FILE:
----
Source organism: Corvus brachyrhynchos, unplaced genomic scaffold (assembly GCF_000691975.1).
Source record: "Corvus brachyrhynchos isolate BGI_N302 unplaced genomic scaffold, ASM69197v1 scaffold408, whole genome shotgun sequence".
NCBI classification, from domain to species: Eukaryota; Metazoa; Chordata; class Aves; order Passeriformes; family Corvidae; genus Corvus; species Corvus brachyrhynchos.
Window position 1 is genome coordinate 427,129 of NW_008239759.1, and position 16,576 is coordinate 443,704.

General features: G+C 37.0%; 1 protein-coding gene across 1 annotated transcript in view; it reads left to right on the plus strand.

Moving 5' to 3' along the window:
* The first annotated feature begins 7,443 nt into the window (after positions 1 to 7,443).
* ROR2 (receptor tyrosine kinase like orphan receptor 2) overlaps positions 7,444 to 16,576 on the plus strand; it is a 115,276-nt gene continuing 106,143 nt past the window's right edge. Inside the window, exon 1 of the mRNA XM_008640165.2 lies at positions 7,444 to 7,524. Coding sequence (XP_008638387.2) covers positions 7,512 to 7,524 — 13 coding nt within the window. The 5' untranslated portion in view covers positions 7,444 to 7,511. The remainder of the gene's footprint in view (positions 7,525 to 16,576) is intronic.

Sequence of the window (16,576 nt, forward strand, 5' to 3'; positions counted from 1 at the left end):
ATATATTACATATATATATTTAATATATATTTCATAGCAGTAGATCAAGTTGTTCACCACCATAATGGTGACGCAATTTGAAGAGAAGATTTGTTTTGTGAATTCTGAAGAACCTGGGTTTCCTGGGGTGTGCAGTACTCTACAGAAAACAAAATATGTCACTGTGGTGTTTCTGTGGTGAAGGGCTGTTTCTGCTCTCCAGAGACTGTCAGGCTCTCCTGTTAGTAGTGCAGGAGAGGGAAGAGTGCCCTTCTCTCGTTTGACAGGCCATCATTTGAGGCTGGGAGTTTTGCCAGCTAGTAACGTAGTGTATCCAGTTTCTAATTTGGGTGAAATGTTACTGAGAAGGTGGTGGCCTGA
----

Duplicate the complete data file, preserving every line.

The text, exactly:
Source organism: Corvus brachyrhynchos, unplaced genomic scaffold (assembly GCF_000691975.1).
Source record: "Corvus brachyrhynchos isolate BGI_N302 unplaced genomic scaffold, ASM69197v1 scaffold408, whole genome shotgun sequence".
NCBI classification, from domain to species: Eukaryota; Metazoa; Chordata; class Aves; order Passeriformes; family Corvidae; genus Corvus; species Corvus brachyrhynchos.
Window position 1 is genome coordinate 427,129 of NW_008239759.1, and position 16,576 is coordinate 443,704.

General features: G+C 37.0%; 1 protein-coding gene across 1 annotated transcript in view; it reads left to right on the plus strand.

Moving 5' to 3' along the window:
* The first annotated feature begins 7,443 nt into the window (after positions 1 to 7,443).
* ROR2 (receptor tyrosine kinase like orphan receptor 2) overlaps positions 7,444 to 16,576 on the plus strand; it is a 115,276-nt gene continuing 106,143 nt past the window's right edge. Inside the window, exon 1 of the mRNA XM_008640165.2 lies at positions 7,444 to 7,524. Coding sequence (XP_008638387.2) covers positions 7,512 to 7,524 — 13 coding nt within the window. The 5' untranslated portion in view covers positions 7,444 to 7,511. The remainder of the gene's footprint in view (positions 7,525 to 16,576) is intronic.

Sequence of the window (16,576 nt, forward strand, 5' to 3'; positions counted from 1 at the left end):
ATATATTACATATATATATTTAATATATATTTCATAGCAGTAGATCAAGTTGTTCACCACCATAATGGTGACGCAATTTGAAGAGAAGATTTGTTTTGTGAATTCTGAAGAACCTGGGTTTCCTGGGGTGTGCAGTACTCTACAGAAAACAAAATATGTCACTGTGGTGTTTCTGTGGTGAAGGGCTGTTTCTGCTCTCCAGAGACTGTCAGGCTCTCCTGTTAGTAGTGCAGGAGAGGGAAGAGTGCCCTTCTCTCGTTTGACAGGCCATCATTTGAGGCTGGGAGTTTTGCCAGCTAGTAACGTAGTGTATCCAGTTTCTAATTTGGGTGAAATGTTACTGAGAAGGTGGTGGCCTGA